dc.titleCANCER PATIENT ATTITUDES TOWARDS INFLUENZA VACCINATION AND THE PREVALENCE OF VACCINATION IN CANCER PATIENTSen_US
dc.contributor.authorDulude, Alexandraen
dc.contributor.departmentThe University of Arizona College of Medicine - Phoenixen
dc.date.issued2015-04-10en
dc.rightsCopyright © is held by the author. Digital access to this material is made possible by the College of Medicine - Phoenix, University of Arizona. Further transmission, reproduction or presentation (such as public display or performance) of protected items is prohibited except with permission of the author.en
dc.description.collectioninformationThis item is part of the College of Medicine - Phoenix Scholarly Projects 2015 collection. For more information, contact the Phoenix Biomedical Campus Library at pbc-library@email.arizona.edu.en
dc.publisherThe University of Arizona.en
dc.description.abstractIntroduction: Thousands of people die from influenza or its complications each year despite the fact that it is one of the few vaccine preventable diseases. Immunocompromised cancer patients are among the most vulnerable to this infection and flu‐related complications, and therefore vaccination is highly recommended in these patients; however, current vaccination rates and attitudes towards vaccination remain unknown. We hypothesize that immunization rates are lower than the 100% recommendation rate, and hope to understand the reasoning behind the discrepancy. The purpose of this study is to assess cancer patient attitudes towards influenza vaccination in an effort to minimize barriers to vaccination and eventually increase vaccination rates in this immunocompromised population. Methods: Cancer patients enrolled in phase I clinical oncology trials at the Virginia G Piper Cancer Center at Scottsdale Healthcare were invited to participate in a voluntary survey. The 15‐item survey consisted of demographic information, knowledge regarding the flu vaccine, vaccination status after cancer diagnosis and while on treatment, and general attitudes towards vaccination. A total of 84 cancer patients completed the survey. Results were stratified by age, gender, education level, and vaccination status. As this was a descriptive study, no statistical analyses were performed. Results: A total of 84 (n=84) advanced cancer patients enrolled in phase I clinical oncology trials completed the survey. Results indicate that although 71% of patients received the vaccine prior to cancer diagnosis, only 58% of patients have received the vaccine since their cancer diagnosis, and only 48% have been vaccinated while on cancer treatment. Of those vaccinated since cancer diagnosis, 94% reported doctor recommendation of the vaccine and most vaccinate to protect themselves from the virus. Of those not vaccinated since cancer diagnosis, only 37% report their doctor recommends the vaccine and the majority avoid vaccination because they believe the vaccine can cause the flu, they do not feel at risk of infection, and they do not believe the vaccine is effective. Conclusion: Our findings suggest that although the CDC strongly recommends influenza vaccination in cancer patients due to the risk of secondary complications and even death in these immunocompromised individuals, vaccination rates remain low. Our data demonstrates that patients who receive a doctor recommendation for the vaccine are more likely to be vaccinated, but not all doctors recommend the vaccine. Furthermore, false information regarding the vaccine, its efficacy, and its ability to cause infection continues to deter patients from vaccination. Together, this information offers profound insight into the cancer patient population and suggests the need for increased physician and patient education regarding the benefits of annual influenza vaccination to improve vaccination rates and decrease influenza infection and complications in the future.en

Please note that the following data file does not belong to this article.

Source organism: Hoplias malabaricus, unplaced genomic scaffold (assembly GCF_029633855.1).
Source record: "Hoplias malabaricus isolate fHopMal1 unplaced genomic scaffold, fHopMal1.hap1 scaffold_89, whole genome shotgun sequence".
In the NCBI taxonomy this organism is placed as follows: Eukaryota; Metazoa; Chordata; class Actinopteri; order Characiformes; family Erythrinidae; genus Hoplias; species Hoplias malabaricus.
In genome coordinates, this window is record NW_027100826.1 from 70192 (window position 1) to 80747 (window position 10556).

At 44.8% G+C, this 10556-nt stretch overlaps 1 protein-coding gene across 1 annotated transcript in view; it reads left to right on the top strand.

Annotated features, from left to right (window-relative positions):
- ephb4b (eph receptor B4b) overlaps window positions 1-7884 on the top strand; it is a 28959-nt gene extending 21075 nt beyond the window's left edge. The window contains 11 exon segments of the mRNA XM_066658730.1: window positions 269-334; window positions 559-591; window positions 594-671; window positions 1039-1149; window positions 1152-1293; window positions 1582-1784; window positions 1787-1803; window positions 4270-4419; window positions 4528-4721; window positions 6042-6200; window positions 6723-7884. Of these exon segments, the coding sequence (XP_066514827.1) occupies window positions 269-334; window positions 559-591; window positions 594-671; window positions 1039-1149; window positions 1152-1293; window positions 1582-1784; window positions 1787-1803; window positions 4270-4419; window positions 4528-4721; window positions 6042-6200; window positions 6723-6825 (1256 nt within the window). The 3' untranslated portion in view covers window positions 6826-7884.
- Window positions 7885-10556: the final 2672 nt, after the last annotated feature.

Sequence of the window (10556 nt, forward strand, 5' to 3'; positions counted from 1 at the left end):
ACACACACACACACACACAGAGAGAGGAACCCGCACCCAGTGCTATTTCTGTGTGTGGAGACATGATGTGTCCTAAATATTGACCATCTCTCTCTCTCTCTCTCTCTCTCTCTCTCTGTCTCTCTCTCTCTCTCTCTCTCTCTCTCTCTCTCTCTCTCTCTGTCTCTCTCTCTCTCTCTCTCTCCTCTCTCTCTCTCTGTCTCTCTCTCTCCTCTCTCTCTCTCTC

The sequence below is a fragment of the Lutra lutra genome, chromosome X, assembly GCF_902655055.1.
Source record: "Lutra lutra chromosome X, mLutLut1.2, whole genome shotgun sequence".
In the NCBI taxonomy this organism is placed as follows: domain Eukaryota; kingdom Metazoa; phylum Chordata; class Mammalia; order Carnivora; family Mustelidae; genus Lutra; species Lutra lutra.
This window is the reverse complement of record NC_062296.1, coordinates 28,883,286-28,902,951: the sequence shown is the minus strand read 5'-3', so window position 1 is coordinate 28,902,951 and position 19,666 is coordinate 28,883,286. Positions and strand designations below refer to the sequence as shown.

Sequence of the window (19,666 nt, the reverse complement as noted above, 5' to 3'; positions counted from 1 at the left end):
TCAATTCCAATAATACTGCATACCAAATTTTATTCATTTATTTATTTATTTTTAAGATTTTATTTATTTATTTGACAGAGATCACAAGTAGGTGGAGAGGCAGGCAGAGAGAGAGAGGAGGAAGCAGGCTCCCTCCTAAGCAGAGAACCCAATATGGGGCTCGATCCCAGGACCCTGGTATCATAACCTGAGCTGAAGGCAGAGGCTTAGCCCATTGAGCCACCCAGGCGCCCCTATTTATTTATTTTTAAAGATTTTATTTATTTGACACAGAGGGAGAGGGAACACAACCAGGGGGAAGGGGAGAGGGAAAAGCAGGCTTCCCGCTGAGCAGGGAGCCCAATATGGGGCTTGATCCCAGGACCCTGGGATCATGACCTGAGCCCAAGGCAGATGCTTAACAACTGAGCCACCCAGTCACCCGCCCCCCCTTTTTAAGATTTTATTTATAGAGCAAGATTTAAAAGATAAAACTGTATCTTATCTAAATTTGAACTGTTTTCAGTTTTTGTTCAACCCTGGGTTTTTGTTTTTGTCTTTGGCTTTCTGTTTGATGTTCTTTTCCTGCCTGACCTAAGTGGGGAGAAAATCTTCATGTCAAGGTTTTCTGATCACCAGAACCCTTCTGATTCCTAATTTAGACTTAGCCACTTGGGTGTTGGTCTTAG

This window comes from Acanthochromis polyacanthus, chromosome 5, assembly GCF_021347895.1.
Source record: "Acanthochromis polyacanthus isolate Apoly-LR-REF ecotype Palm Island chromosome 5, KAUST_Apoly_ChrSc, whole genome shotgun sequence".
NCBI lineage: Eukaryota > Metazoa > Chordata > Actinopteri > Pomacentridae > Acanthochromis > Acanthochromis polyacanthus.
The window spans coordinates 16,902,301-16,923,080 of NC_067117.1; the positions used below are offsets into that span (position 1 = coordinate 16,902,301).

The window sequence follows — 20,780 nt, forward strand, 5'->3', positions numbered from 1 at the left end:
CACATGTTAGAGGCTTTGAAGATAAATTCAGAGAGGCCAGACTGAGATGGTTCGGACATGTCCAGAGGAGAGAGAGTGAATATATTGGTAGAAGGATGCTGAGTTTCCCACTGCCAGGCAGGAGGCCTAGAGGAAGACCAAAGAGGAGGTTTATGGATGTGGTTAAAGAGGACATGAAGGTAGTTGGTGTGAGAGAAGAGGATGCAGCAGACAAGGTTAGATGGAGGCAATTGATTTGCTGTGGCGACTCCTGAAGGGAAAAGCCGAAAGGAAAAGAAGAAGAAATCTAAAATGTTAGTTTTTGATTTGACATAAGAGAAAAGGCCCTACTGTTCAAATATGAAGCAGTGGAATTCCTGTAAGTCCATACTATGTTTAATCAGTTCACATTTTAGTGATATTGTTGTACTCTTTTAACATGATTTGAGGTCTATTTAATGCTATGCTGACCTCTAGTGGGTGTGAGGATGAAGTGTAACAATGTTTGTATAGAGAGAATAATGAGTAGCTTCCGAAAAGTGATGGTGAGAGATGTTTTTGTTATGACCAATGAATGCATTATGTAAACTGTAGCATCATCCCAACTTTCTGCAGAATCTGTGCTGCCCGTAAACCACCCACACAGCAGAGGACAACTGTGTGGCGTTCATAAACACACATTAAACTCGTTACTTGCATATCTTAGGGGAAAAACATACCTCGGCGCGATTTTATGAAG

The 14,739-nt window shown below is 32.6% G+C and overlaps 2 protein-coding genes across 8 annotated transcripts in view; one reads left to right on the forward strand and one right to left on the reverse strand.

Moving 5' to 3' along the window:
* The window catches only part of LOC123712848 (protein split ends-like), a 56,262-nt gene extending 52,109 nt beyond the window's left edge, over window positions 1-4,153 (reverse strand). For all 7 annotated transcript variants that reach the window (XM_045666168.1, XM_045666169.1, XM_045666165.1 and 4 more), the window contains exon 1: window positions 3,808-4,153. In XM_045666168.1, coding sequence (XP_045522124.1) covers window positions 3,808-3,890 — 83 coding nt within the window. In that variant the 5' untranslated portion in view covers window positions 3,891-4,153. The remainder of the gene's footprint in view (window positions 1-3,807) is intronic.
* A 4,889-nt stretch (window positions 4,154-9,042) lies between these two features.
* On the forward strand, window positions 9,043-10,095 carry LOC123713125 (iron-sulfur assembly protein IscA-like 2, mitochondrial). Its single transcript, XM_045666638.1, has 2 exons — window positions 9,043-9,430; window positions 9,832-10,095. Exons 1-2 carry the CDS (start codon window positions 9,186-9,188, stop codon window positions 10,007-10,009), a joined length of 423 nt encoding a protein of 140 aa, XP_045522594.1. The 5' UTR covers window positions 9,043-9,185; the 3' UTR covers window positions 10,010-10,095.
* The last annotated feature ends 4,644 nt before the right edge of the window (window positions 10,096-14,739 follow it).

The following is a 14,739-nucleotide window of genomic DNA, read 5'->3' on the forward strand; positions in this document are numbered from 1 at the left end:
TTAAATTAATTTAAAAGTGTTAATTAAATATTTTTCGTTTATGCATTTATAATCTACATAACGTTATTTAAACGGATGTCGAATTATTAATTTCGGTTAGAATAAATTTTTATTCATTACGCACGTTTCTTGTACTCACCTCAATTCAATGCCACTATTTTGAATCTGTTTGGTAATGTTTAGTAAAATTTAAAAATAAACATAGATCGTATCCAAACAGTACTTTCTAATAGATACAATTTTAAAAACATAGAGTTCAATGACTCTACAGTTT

dc.typeThesisen
dc.subjectFlu vaccineen
dc.subjectCancer patienten
dc.subject.meshInfluenza Vaccinesen
dc.subject.meshPatientsen
dc.subject.meshNeoplasmsen
dc.subject.meshAttitudesen
dc.descriptionA Thesis submitted to The University of Arizona College of Medicine - Phoenix in partial fulfillment of the requirements for the Degree of Doctor of Medicine.en
dc.contributor.mentorRamanathan, Ramesh MDen